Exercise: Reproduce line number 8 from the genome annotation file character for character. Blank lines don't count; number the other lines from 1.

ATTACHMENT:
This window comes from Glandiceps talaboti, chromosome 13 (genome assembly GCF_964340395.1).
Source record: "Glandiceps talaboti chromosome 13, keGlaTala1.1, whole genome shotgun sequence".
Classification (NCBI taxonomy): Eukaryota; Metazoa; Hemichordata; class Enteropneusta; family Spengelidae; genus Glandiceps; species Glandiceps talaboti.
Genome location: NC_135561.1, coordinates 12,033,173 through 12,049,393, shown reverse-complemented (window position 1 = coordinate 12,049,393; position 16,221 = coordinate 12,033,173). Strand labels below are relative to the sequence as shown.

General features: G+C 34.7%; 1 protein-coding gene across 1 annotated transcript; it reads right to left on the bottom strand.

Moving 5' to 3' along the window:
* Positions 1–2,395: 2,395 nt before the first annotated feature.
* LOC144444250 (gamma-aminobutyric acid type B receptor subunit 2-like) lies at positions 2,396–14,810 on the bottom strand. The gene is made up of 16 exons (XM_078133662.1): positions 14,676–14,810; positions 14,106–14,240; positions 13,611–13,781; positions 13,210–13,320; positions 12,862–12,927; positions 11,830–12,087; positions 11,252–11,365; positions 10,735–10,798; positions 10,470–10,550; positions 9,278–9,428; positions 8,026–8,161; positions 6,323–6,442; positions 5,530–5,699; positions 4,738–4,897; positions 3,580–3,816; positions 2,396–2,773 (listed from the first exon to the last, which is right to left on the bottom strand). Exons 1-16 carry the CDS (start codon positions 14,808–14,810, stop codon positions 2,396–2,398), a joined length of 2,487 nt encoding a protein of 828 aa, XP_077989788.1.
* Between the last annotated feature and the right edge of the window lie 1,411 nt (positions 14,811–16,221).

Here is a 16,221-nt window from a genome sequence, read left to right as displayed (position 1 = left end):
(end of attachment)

* LOC144444250 (gamma-aminobutyric acid type B receptor subunit 2-like) lies at positions 2,396–14,810 on the bottom strand. The gene is made up of 16 exons (XM_078133662.1): positions 14,676–14,810; positions 14,106–14,240; positions 13,611–13,781; positions 13,210–13,320; positions 12,862–12,927; positions 11,830–12,087; positions 11,252–11,365; positions 10,735–10,798; positions 10,470–10,550; positions 9,278–9,428; positions 8,026–8,161; positions 6,323–6,442; positions 5,530–5,699; positions 4,738–4,897; positions 3,580–3,816; positions 2,396–2,773 (listed from the first exon to the last, which is right to left on the bottom strand). Exons 1-16 carry the CDS (start codon positions 14,808–14,810, stop codon positions 2,396–2,398), a joined length of 2,487 nt encoding a protein of 828 aa, XP_077989788.1.